“When you get into the larger aircraft it becomes like a hotel, with dozens of staff supporting the plane based in a galley area down below. You have very comprehensive cooking facilities, and on larger aircraft we have looked at theatres, with spiral staircases and a Steinway grand piano. The limitations for what you can put inside a plane are pretty much the limits of physics, and even money cannot always overcome that. Even so, people are still always trying to push [the limits]. ”
More Memorable Moments with Business Jet Travelers
In my last blog post, I covered five of the most memorable moments from interviews I’ve conducted over the years for Business Jet Traveler. Here are another five. Just click on the names to read the full articles on Pascucci, Trump and Orman. (The other two interviews are not available online, but you may request a copy of either by sending an e-mail to editor@bjtonline.)
1. Michael Pascucci: Pascucci, who made many millions in auto-leasing and television, could go anywhere and do anything. But, like Warren Buffett, he has simple tastes and doesn’t favor change. So, he told me, not only has he lived in the same town for more than 35 years and been married to the same woman for more than 50, but he has lunch in the same diner almost every day. Plus, he said, he always orders broiled filet of sole or grilled chicken on whole wheat.
2. Sydney Pollack: The late film director Sydney Pollack must have had a lot on his mind when I spoke with him in 2007. He raved about the Sabreliner 65, saying he’d “just read a long article” about the aircraft; and since we’d published such an article in our latest issue, I asked whether that might be the one he was referring to. “What’s your magazine again?” “Business Jet Traveler,” I said. “That’s the one! I just got it yesterday and read it cover to cover.” Oh well. He didn’t remember our name or know what magazine he was talking to but at least he thoroughly read BJT.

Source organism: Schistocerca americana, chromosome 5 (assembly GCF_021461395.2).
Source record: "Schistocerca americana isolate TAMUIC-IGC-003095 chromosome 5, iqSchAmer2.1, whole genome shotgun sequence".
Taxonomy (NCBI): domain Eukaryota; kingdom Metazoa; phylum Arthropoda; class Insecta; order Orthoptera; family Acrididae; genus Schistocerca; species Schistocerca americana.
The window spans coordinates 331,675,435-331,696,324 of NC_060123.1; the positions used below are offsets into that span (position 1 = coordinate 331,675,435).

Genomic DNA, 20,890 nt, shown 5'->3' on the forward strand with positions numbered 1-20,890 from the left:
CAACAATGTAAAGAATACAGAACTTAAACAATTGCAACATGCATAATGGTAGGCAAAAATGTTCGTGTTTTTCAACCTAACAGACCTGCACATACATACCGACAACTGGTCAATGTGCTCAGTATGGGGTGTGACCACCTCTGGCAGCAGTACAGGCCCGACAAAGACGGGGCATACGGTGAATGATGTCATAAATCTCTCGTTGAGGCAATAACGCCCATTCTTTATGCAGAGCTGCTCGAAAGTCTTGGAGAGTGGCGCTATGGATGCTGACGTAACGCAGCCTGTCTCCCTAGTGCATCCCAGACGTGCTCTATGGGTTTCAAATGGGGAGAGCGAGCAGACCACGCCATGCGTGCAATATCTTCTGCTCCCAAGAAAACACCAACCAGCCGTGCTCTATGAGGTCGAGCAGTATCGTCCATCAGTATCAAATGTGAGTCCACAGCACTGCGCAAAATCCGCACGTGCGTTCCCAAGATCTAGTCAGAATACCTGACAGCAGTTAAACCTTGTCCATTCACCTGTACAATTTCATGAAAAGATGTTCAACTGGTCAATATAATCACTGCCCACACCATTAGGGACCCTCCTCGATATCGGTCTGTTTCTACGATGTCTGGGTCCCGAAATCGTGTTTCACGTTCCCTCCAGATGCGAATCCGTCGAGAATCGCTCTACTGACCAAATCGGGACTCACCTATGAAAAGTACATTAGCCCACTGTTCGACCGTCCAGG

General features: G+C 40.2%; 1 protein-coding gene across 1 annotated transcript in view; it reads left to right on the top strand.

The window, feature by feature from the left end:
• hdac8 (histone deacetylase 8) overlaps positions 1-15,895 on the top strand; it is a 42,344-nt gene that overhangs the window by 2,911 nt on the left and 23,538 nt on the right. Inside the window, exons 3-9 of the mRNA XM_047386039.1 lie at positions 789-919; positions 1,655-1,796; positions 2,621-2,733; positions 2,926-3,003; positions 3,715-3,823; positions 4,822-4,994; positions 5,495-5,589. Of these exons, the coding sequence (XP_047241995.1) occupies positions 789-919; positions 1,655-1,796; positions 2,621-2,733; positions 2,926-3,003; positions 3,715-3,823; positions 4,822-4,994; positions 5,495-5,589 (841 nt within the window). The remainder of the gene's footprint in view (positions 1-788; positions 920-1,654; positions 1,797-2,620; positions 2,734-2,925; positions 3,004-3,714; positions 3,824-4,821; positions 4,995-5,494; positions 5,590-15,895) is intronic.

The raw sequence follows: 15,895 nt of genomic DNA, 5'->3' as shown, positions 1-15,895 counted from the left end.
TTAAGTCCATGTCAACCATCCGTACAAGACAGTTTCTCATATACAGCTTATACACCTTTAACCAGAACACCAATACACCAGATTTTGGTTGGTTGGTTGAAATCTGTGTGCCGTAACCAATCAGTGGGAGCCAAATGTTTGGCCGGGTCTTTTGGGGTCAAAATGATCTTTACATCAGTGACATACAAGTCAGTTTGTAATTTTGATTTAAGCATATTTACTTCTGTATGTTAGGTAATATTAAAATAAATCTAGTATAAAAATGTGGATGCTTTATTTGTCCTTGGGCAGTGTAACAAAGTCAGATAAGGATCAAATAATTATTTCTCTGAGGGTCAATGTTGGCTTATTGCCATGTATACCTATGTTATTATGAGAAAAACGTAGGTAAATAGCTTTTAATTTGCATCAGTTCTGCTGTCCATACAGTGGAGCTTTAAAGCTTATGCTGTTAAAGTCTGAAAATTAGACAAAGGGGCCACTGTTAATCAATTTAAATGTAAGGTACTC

3. Donald Trump: We emailed Trump about the areas we wanted to cover in our interview and sent him copies of the magazine, so I didn’t expect him to be surprised when I asked him over the phone not only about his new airplane but about such things as health-care policy, fuel prices and his political leanings. Trump offered a few brief responses but repeatedly pronounced the inquiries “strange” and said, “I thought this was about the airplane.” Then, only a few minutes into our conversation, he said, “I don’t like the tone of these questions” and hung up on me.
4. Suze Orman: This interview with TV’s “money lady” was filled with provocative comments. The one I remember most was her suggestion that many of the people who lack medical coverage in America don’t have it because they ”have chosen to get rid of their health insurance to pay their credit card debt so they can continue to charge things they don’t need.”
5. Willie Gary: As a boy, attorney Gary worked 12 hours a day as a sharecropper and spent nights in a shack with no running water. He still lives right near his childhood home–in a 50-room waterfront mansion with a pair of Bentleys parked out front. I’ll never forget Gary telling me about the day he first took off in his new Boeing 737: “That was unbelievable, man. We flew right over the orange groves, the fields that I used to work in. And I was looking out the window and I saw the fields and I said, ‘My God!’ I had to pinch myself. I mean, tears were coming down. I said, ‘Lord, I thank you!’ I thought about my daddy and working in those fields together and insects biting us and 100-degree temperatures. And there I was in my Boeing 737.”